Asia: ‘it’s not straightforward’
Mar 1, 2013
Perennial media coverage of franchised businesses moving into China and other Asian countries is misleading the investment community and retail businesses into thinking Asia offer easy growth and easy profit.
As a result, says Khoo Teck Kim, a Singapore-based director of Vietnam Franchises, too many companies are adopting a one-size-fits-all strategy to entering Asia. It won’t work, he counsels.
ASEAN, the Indian Subcontinent and China is seen as the key region for many western companies looking at expanding offshore – mainly in retail, foodservice and hospitality sectors.
“Franchised restaurant chains from the US and the European Union are making a beeline to establish footholds as the cost of operating these businesses are more affordable in Asia compared to their own domestic markets,” says Kim.
“Today, major US franchise restaurant chains like KFC and McDonald’s have larger sales contribution from their Asian operations compared to US although their presence in Asia is relatively shorter than in their home markets.”
And there is no end in sight for the growth. The World Bank predicts that by 2025, China will contribute one-third of the global economy, more than any other economy in the world.
“Asia is primed to be the economic powerhouse this decade. Contributing to more than half of the world’s population and a growing middle income society, Asia’s economies are set to keep pumping with China at the heart of the region’s growth,” he says.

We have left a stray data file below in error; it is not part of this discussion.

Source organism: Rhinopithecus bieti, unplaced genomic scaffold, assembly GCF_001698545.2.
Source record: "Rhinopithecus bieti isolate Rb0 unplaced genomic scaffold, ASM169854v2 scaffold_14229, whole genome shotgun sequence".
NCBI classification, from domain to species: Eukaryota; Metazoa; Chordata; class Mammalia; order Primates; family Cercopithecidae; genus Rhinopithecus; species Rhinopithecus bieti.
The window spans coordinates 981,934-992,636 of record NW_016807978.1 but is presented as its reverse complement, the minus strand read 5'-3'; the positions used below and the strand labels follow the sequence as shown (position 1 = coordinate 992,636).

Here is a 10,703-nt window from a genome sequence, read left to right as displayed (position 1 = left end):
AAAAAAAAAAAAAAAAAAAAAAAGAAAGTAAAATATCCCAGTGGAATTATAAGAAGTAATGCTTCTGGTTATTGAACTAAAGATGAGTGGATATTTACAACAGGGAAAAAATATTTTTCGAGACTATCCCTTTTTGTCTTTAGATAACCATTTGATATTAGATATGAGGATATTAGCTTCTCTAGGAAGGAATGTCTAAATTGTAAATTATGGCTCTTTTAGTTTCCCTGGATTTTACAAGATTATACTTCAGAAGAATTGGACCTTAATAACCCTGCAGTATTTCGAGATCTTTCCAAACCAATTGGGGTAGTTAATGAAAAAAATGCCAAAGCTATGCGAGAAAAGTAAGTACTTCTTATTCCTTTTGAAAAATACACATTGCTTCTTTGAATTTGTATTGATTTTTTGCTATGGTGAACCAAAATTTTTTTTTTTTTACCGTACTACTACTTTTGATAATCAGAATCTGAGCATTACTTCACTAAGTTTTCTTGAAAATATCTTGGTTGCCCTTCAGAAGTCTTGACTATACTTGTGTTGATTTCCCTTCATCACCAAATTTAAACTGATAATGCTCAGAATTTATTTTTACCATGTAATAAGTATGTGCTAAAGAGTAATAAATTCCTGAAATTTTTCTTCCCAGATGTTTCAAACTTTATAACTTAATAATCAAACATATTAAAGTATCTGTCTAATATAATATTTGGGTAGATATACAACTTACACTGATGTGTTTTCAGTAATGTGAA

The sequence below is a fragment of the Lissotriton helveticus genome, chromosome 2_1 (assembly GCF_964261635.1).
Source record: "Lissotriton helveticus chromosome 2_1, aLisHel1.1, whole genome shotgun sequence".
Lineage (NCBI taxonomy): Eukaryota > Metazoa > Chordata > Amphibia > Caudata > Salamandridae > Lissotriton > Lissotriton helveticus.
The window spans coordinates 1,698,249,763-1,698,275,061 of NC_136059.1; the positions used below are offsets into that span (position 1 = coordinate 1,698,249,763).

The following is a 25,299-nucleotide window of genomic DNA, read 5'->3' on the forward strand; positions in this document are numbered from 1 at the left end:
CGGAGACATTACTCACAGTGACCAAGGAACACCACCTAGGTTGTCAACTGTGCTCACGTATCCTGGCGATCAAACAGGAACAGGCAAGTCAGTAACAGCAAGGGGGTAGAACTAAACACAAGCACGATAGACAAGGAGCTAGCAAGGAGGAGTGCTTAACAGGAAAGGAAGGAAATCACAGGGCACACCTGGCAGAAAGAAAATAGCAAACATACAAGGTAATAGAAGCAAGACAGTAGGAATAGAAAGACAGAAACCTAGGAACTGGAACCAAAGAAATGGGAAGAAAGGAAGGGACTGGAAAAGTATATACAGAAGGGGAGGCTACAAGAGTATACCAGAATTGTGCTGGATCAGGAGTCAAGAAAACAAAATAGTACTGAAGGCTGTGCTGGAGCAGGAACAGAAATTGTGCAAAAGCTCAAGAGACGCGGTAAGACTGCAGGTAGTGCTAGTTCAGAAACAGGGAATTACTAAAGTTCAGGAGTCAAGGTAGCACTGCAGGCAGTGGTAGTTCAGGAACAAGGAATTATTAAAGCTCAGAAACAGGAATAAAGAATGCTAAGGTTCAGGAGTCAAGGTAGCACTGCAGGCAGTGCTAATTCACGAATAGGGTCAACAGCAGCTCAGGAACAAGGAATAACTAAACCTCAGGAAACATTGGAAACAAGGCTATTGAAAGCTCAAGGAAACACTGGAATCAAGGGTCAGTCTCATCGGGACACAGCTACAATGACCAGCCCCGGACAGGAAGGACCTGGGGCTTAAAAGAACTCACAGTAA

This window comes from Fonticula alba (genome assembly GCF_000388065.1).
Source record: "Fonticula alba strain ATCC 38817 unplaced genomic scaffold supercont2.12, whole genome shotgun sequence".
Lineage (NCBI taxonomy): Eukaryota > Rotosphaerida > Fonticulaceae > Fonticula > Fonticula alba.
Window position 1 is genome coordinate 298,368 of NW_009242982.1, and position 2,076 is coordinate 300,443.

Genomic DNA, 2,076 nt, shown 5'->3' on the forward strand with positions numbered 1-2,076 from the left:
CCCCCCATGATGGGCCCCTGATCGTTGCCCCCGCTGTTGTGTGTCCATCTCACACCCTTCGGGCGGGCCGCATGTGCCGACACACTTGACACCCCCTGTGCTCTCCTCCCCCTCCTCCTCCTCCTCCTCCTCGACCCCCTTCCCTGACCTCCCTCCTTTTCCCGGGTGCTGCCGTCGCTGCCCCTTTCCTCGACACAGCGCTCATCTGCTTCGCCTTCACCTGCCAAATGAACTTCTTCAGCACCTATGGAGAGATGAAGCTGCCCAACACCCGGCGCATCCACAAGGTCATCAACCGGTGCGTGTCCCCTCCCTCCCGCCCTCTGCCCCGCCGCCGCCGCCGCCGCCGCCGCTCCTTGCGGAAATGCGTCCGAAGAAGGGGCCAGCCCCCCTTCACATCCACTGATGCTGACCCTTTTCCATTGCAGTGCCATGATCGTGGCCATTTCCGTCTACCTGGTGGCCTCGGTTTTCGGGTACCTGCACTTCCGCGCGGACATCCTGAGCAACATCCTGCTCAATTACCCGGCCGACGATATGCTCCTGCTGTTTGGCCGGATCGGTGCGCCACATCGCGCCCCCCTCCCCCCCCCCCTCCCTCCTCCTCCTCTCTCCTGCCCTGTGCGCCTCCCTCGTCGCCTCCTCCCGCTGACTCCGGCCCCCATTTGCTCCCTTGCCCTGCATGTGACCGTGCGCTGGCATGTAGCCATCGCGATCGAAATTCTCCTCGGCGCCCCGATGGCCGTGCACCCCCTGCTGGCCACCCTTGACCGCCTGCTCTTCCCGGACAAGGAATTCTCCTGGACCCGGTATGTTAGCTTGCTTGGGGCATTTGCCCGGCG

That means franchise owners from the US, Europe – and a steadily growing number from Australia – are under the impression that developing in Asia is becoming more straightforward and easier.
“In fact, many franchise restaurant chains after KFC and McDonald’s have used a singular Asian strategy to develop their presence in Asia. It primarily focuses on a large population base, growing disposable income, low labour costs, affordable rentals and food costs, with cheap utilities.”
But while the Asia region still offers a large growth potential for such business franchises, it is actually a myriad of diverse, complex markets and administrative models.
“Each emerging market in ASEAN is different from the other in terms of culture, tradition, race, religion, eating-out habits, local dietary and staple items. Whilst some ASEAN countries continue to offer low wages and rent, their supply chain and utilities infrastructures are weak and not well developed, giving rise to higher operating costs than expected.”
“This is especially prevalent in some of the land-locked markets of Indo-China,” Kim told InsideRetail.Asia.
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